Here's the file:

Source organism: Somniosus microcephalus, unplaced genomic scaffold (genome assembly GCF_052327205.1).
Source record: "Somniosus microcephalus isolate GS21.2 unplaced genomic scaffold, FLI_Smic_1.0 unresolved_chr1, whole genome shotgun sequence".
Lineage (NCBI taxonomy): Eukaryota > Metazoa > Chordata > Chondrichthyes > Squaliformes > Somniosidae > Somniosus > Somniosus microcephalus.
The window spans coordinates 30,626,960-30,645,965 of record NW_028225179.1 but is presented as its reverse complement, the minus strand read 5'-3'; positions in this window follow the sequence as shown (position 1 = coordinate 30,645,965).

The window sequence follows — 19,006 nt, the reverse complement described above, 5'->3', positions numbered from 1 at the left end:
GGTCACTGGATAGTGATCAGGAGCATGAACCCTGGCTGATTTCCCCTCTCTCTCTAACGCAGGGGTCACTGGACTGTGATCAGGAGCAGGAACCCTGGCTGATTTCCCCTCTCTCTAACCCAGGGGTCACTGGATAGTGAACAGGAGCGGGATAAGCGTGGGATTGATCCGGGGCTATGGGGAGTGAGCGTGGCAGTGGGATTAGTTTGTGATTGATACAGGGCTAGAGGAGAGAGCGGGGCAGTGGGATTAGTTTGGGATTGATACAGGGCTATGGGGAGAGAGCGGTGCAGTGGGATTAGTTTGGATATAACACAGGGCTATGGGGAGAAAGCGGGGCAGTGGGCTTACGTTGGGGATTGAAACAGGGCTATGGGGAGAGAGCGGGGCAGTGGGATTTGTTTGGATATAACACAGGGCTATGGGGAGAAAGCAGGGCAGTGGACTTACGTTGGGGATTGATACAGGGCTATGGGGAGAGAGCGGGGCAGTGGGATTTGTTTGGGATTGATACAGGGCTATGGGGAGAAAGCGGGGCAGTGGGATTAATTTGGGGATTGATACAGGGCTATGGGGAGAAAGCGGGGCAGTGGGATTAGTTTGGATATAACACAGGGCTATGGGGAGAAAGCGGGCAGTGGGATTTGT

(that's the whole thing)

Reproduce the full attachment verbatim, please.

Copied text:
Source organism: Somniosus microcephalus, unplaced genomic scaffold (genome assembly GCF_052327205.1).
Source record: "Somniosus microcephalus isolate GS21.2 unplaced genomic scaffold, FLI_Smic_1.0 unresolved_chr1, whole genome shotgun sequence".
Lineage (NCBI taxonomy): Eukaryota > Metazoa > Chordata > Chondrichthyes > Squaliformes > Somniosidae > Somniosus > Somniosus microcephalus.
The window spans coordinates 30,626,960-30,645,965 of record NW_028225179.1 but is presented as its reverse complement, the minus strand read 5'-3'; positions in this window follow the sequence as shown (position 1 = coordinate 30,645,965).

The window sequence follows — 19,006 nt, the reverse complement described above, 5'->3', positions numbered from 1 at the left end:
GGTCACTGGATAGTGATCAGGAGCATGAACCCTGGCTGATTTCCCCTCTCTCTCTAACGCAGGGGTCACTGGACTGTGATCAGGAGCAGGAACCCTGGCTGATTTCCCCTCTCTCTAACCCAGGGGTCACTGGATAGTGAACAGGAGCGGGATAAGCGTGGGATTGATCCGGGGCTATGGGGAGTGAGCGTGGCAGTGGGATTAGTTTGTGATTGATACAGGGCTAGAGGAGAGAGCGGGGCAGTGGGATTAGTTTGGGATTGATACAGGGCTATGGGGAGAGAGCGGTGCAGTGGGATTAGTTTGGATATAACACAGGGCTATGGGGAGAAAGCGGGGCAGTGGGCTTACGTTGGGGATTGAAACAGGGCTATGGGGAGAGAGCGGGGCAGTGGGATTTGTTTGGATATAACACAGGGCTATGGGGAGAAAGCAGGGCAGTGGACTTACGTTGGGGATTGATACAGGGCTATGGGGAGAGAGCGGGGCAGTGGGATTTGTTTGGGATTGATACAGGGCTATGGGGAGAAAGCGGGGCAGTGGGATTAATTTGGGGATTGATACAGGGCTATGGGGAGAAAGCGGGGCAGTGGGATTAGTTTGGATATAACACAGGGCTATGGGGAGAAAGCGGGCAGTGGGATTTGT